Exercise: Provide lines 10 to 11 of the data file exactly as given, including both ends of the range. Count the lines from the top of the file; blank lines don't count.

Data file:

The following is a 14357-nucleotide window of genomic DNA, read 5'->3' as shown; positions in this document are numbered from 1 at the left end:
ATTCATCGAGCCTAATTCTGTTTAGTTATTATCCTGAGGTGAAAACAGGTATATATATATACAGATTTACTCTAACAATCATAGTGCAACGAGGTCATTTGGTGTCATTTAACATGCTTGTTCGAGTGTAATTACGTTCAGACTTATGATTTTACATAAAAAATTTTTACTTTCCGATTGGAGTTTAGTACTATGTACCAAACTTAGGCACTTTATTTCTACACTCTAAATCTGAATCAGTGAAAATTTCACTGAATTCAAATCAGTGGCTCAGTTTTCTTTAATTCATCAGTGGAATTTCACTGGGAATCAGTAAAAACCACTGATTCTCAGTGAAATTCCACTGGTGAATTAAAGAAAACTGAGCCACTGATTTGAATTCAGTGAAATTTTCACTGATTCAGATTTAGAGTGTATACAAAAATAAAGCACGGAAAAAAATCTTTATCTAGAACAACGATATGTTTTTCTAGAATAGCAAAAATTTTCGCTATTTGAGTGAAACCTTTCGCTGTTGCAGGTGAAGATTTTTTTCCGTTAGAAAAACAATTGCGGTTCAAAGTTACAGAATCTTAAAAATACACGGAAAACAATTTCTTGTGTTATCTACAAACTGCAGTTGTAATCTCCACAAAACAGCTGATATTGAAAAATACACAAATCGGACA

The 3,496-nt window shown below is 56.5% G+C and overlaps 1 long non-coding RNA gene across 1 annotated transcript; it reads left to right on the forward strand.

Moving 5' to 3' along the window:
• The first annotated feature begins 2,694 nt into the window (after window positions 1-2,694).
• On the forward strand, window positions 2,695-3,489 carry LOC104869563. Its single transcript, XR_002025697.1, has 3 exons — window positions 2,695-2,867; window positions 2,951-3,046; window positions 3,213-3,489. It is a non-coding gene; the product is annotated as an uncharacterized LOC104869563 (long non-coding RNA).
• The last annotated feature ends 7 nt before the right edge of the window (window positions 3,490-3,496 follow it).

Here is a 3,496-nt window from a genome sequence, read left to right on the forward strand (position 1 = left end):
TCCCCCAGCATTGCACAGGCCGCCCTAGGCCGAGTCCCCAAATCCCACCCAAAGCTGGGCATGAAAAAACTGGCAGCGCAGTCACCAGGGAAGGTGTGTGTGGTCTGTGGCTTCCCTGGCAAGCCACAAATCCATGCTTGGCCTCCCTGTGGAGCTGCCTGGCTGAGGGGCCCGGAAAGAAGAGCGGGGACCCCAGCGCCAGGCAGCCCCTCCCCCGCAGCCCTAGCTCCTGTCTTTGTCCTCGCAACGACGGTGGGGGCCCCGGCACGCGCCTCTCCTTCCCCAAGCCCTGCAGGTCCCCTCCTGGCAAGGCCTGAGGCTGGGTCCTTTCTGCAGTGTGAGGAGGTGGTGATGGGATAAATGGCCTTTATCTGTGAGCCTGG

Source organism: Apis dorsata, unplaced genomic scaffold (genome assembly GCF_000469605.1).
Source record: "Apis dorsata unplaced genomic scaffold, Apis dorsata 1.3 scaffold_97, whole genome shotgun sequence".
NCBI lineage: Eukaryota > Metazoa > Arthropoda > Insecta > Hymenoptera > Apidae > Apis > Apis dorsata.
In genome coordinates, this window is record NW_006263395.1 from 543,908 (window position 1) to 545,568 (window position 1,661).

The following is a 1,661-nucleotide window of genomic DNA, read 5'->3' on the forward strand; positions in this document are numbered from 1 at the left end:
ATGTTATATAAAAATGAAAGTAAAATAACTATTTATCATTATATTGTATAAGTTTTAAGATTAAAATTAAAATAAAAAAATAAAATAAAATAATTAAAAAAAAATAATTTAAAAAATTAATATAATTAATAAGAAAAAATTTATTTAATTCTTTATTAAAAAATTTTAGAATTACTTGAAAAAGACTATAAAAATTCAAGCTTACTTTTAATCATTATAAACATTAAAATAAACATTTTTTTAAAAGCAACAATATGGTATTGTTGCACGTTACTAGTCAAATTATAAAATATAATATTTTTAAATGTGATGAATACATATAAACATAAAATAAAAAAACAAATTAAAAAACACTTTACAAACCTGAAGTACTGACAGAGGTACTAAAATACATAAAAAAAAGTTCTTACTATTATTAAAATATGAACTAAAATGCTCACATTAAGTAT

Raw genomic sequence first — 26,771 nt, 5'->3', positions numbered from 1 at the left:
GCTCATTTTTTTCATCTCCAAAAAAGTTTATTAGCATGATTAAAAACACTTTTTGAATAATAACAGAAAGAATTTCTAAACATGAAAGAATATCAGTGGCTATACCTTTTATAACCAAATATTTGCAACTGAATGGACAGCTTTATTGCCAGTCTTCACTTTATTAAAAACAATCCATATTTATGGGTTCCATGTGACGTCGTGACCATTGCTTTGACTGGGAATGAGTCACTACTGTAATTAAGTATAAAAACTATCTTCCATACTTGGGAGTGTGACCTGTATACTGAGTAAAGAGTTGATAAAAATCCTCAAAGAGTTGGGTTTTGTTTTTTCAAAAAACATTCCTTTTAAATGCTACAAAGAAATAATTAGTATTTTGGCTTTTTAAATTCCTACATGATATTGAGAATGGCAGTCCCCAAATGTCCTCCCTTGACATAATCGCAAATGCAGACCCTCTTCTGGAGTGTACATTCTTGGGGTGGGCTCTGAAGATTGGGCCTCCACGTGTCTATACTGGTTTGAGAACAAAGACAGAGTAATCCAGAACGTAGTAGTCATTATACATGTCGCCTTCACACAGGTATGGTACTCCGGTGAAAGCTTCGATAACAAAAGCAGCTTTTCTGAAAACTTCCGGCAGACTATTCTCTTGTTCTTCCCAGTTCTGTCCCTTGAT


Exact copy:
Source organism: Apis dorsata, unplaced genomic scaffold (genome assembly GCF_000469605.1).
Source record: "Apis dorsata unplaced genomic scaffold, Apis dorsata 1.3 scaffold_97, whole genome shotgun sequence".